Is Healthcare Reform dead? Maybe, but the President promises to sign Exec Orders allowing for health plans to be offered through Associations. It could be that now is a good time to discuss selling cross state lines.

It sounds as though President Trump may sign executive order(s) this week or next that would permit the forming of association health plans (AHPs) that would provide plans for employers and/or individuals. Years ago we called them Multiple Employer Trust (MET) or Multiple Employer Welfare Arrangement (MEWA) and so forth. They provided affordable competitive alternatives that could be easily sold across state lines.

If AHPs, METs and MEWAs are well managed then why not give employers more alternatives to lower cost and improve benefits? We’ll discuss AHPs in more detail next week after President Trump signs and releases the details of his Executive Orders allowing for AHPs.

The President states that his Order will allow for selling cross state lines which is the topic of today’s post.

When discussing the prospect of selling health insurance cross state lines, during the heat of HCR earlier this year, there were objections to this idea, some reasonable. Now, given the status of HCR in Washington DC and the probability of no significant reform, maybe we should kick this around a bit, and debate the reasonable objections.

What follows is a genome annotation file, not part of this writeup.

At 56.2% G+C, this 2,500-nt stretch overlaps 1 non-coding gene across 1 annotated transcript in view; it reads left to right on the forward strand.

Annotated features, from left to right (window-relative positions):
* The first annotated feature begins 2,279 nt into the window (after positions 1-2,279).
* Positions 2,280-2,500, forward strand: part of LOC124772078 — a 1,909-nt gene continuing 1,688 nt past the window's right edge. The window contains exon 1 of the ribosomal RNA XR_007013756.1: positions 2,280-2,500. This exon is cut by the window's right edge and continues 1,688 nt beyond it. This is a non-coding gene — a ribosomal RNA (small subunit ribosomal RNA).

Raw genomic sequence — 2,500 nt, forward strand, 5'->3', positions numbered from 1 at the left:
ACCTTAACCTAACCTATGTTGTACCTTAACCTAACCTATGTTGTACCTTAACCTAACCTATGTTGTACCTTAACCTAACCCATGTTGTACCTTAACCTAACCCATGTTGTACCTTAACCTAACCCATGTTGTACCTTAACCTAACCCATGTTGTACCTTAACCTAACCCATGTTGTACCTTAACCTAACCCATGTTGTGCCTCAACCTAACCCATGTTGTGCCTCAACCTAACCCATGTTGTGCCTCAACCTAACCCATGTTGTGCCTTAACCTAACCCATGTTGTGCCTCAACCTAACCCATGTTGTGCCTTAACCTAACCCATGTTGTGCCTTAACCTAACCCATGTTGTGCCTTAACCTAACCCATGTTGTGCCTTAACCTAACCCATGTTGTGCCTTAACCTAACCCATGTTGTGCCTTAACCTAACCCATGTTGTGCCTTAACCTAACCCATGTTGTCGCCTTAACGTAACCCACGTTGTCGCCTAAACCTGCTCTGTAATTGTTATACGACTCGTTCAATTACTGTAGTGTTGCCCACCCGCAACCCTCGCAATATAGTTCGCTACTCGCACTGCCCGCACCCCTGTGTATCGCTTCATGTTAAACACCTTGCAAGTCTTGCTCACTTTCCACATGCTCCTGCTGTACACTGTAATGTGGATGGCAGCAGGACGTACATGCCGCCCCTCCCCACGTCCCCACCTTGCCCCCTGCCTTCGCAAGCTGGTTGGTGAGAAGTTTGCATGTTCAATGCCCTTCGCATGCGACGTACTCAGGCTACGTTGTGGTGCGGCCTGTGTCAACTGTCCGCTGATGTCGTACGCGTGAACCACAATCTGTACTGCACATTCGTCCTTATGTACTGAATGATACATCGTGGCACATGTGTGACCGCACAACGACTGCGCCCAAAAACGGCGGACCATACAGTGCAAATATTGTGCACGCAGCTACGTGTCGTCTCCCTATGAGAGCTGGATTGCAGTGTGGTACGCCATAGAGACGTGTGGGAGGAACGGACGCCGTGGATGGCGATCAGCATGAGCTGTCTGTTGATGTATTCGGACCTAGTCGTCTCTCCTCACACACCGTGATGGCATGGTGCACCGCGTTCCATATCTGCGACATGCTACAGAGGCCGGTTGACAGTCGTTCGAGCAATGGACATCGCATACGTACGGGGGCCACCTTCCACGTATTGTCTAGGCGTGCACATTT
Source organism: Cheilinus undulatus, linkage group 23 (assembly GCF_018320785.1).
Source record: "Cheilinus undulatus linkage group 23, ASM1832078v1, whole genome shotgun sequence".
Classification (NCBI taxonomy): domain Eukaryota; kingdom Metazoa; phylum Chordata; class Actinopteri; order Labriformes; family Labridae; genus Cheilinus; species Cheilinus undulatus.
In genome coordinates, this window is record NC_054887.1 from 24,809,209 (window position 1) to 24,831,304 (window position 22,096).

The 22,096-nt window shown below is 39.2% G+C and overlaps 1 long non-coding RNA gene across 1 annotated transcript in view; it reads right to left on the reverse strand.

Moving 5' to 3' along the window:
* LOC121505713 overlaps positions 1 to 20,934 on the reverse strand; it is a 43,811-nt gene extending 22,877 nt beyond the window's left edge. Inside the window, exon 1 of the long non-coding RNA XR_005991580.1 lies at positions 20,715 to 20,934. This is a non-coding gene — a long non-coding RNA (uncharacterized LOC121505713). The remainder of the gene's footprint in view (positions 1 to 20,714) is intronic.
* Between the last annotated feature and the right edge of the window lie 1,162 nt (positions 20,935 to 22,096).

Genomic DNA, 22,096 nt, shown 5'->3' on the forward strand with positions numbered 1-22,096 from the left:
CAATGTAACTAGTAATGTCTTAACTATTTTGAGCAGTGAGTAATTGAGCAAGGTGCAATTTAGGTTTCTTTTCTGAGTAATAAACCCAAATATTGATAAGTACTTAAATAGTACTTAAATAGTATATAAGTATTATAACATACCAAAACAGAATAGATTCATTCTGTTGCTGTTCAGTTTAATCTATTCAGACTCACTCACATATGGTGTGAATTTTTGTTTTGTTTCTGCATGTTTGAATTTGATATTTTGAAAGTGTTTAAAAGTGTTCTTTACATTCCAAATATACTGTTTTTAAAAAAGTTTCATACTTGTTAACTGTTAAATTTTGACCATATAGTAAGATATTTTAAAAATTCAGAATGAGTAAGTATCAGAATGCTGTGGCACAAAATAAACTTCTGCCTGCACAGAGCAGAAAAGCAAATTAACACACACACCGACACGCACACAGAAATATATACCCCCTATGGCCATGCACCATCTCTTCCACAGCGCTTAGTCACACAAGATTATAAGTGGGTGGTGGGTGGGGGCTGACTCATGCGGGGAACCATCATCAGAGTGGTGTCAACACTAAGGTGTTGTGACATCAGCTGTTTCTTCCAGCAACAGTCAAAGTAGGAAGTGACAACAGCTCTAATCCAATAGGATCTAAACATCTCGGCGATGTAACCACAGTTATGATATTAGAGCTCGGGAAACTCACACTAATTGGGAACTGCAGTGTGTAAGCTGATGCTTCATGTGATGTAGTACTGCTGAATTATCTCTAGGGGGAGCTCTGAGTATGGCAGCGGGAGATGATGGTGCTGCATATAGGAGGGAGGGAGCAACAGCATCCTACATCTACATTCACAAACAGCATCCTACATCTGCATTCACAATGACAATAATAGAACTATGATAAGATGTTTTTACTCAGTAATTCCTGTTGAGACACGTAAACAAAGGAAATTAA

One objection, to selling cross state lines, was a fear that sub-standard benefit plans might be offered which if sold to unsuspecting employers could lack benefits, ;eave people hanging with large medical bills and cause problems. Clearly, some folks have gotten comfortable with the pre-set benefit designs of ACA even with their increase cost and inflexible nature of only having 4 “flavors” from which to choose.

The opponents of selling cross-state lines were/are afraid that carriers would build plans in one state with stripped-out benefits and lower cost then sell those plans in another state. The purchaser might think they are buying a “gold or silver” plan but under closer scrutiny would be getting something less.

The goal of lowering cost and providing alternatives to the rigid expensive metallic plans is appealing but one must admit than when more alternatives are available the potential for confusion is there.

The opponents other reasonable objection is that if lower cost plans are offered cross-state lines that it might imperil the financial stability of in-state plans. Examples of in-state plans could be plans associated with the Blue Shield and Blue Cross organizations but one could add many HMOs which tend to be landlocked so to speak. These in-state plans often have large market share and wield political clout within their state’s legislature.

If plans with large market share, such as the Blues or HMO, experience group migration to lower cost plans, offered by AHPs or plans from other states, then their revenues could be reduced. But, would their profitability be impaired? The fact is that well designed, properly presented and purchased lower cost plans could pull groups away from large in-state plans. In business that’s called competition, isn’t it?